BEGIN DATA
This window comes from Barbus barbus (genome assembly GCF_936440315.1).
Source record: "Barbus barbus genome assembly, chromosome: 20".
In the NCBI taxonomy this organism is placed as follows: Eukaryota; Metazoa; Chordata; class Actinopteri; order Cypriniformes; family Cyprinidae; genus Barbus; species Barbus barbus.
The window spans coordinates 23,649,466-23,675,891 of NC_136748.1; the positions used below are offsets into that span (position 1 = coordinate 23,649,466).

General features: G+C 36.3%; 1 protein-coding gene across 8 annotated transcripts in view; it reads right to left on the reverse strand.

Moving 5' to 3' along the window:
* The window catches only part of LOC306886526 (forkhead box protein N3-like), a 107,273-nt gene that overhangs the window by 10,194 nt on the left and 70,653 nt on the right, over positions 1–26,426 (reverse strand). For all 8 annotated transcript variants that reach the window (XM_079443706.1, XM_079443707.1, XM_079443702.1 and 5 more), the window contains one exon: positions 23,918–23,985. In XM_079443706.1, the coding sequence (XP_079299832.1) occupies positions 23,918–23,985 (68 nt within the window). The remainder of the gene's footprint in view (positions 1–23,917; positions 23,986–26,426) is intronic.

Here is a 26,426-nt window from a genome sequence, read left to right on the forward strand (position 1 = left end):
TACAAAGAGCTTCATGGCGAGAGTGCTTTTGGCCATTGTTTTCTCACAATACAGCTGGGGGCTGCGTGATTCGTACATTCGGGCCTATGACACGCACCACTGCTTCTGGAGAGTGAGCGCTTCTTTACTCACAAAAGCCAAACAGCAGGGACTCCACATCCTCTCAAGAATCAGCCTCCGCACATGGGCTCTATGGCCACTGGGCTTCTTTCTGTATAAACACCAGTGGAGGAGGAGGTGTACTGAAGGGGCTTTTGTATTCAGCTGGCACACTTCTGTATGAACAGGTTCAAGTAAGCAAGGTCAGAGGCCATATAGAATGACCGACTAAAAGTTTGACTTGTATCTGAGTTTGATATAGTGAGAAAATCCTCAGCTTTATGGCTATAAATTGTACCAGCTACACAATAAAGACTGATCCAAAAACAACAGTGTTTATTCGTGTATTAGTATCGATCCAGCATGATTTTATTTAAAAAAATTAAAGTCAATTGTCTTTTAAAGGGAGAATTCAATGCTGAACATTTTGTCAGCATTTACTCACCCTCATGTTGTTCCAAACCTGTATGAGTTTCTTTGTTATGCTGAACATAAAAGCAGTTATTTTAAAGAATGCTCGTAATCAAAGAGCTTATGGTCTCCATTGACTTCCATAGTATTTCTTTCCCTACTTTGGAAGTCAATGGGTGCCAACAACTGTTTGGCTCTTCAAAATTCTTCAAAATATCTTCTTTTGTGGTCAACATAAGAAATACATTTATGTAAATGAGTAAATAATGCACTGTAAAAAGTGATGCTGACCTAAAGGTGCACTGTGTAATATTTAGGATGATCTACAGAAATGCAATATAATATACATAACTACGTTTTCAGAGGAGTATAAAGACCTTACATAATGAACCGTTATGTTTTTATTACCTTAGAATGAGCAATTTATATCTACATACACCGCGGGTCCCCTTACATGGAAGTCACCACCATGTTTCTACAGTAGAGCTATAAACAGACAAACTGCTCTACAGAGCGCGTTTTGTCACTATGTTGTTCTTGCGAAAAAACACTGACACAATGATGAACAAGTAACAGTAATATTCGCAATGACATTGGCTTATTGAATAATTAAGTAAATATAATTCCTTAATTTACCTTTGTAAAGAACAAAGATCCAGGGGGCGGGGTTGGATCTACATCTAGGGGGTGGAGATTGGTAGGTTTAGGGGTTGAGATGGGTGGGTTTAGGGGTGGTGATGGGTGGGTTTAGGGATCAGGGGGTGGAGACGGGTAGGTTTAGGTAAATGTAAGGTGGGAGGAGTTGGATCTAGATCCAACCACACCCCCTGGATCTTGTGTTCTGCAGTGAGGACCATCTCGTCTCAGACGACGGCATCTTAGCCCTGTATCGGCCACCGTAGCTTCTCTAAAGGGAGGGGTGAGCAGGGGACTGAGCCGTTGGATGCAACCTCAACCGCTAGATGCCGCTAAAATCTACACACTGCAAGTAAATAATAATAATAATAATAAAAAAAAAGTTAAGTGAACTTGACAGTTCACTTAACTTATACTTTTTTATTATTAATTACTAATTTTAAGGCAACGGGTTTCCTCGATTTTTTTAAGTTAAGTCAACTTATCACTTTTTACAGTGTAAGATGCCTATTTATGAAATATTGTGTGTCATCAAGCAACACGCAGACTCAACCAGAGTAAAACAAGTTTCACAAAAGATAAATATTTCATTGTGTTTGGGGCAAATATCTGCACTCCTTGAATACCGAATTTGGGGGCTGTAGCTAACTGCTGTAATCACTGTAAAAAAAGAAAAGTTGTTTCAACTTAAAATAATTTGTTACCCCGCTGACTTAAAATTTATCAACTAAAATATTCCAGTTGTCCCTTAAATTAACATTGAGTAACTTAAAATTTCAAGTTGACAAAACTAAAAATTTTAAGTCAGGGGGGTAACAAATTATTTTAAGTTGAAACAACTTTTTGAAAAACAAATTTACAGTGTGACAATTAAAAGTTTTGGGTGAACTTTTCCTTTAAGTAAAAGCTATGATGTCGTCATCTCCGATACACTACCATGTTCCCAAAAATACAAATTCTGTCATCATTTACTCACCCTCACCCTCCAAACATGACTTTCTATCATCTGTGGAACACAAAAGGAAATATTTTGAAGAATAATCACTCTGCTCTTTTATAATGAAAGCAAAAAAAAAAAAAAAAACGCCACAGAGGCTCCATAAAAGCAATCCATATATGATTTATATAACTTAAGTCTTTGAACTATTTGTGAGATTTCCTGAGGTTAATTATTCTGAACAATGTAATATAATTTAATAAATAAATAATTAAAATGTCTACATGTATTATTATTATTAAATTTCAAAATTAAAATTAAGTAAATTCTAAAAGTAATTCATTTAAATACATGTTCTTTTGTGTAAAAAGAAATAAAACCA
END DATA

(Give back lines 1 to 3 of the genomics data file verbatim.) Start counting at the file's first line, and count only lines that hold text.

This window comes from Barbus barbus (genome assembly GCF_936440315.1).
Source record: "Barbus barbus genome assembly, chromosome: 20".
In the NCBI taxonomy this organism is placed as follows: Eukaryota; Metazoa; Chordata; class Actinopteri; order Cypriniformes; family Cyprinidae; genus Barbus; species Barbus barbus.